technical evaluation


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technical evaluation

[′tek·nə·kəl i‚val·yə′wā·shən]
(engineering)
The study and investigation to determine the technical suitability of material, equipment, or a system.
McGraw-Hill Dictionary of Scientific & Technical Terms, 6E, Copyright © 2003 by The McGraw-Hill Companies, Inc.
References in periodicals archive ?
A primer for organizing a technical evaluation consists of starting with a summary paragraph, briefly describing the work and any unique aspects to the contractor's proposal.
The revision may result in the need for a secondary technical evaluation, which would include an assessment of the revised proposal.
The technical evaluation must be able to stand as an independent document during negotiations, substantiating the government's position for exceptions to the contractor's proposal.
It is important for the technical evaluation to answer the question: "What is the basis for the difference?" The evaluation should be substantiated with facts and also explain the differences in estimates.
The technical evaluation should be summarized to the level of detail commensurate with the proposal structure--coordinated within the program office and with the price analyst--and with the objective to assist contract negotiations.
The technical evaluation must be clear and show the reference page in the proposal, the cost element, the proposed amount, the recommended position, and the explanation for the recommendation or exception.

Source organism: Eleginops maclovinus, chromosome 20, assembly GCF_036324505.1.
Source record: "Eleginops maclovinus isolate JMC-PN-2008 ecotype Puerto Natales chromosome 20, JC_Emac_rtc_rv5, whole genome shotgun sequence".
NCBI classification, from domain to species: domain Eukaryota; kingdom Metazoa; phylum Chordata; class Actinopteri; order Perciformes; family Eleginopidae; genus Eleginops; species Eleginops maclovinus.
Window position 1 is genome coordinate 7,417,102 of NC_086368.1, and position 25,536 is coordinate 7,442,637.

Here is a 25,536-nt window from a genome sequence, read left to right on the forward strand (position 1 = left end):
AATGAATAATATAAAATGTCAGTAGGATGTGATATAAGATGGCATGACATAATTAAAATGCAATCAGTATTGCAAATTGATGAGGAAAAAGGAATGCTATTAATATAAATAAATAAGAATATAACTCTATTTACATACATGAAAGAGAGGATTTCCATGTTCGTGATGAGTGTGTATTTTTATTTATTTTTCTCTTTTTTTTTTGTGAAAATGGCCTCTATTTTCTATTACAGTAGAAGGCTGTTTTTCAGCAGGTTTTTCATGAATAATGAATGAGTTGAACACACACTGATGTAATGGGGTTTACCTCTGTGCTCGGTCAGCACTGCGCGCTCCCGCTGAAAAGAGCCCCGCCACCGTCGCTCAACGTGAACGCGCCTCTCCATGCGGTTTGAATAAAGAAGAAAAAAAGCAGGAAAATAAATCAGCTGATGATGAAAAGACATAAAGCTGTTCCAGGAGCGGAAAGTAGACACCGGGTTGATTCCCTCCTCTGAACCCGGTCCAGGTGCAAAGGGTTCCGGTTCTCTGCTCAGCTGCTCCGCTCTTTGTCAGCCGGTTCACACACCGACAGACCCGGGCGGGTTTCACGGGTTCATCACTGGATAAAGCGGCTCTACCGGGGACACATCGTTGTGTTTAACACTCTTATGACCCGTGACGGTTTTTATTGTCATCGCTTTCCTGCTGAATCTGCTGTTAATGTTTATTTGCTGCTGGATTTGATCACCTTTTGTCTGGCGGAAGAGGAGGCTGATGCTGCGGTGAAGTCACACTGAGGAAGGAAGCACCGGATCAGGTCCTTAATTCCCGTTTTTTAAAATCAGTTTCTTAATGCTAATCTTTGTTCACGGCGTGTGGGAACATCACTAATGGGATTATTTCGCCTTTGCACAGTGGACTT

CONSOLIDATION OF THE ELEMENTS FOR THE TECHNICAL EVALUATION
The technical evaluation should be summarized to the level of detail commensurate with the proposal structure, coordinated within the program office and with the price analyst, with the objective of assisting the contract negotiator in establishing a reasonable position for negotiations.
The above discussion sets the stage for examining how to write a technical evaluation. The technical evaluation is written by the program's lead evaluator and reviewed by the program office's division-level engineer.
The same holds true when the evaluator, in a technical evaluation, determines a government position based on engineering judgment.
The technical evaluation should only substantially reduce a task if it is not a valid task.
The relationship of the buyer and the seller is usually adversarial, with the contractor defending the proposal estimate being evaluated in the technical evaluation. The contractor will defend the estimate by questioning your judgment, your intelligence, and your conclusions in the technical evaluation--questioning the technical evaluation elements should have already been accomplished during fact-finding so the conclusions of the technical evaluation are not surprising to the contractor.

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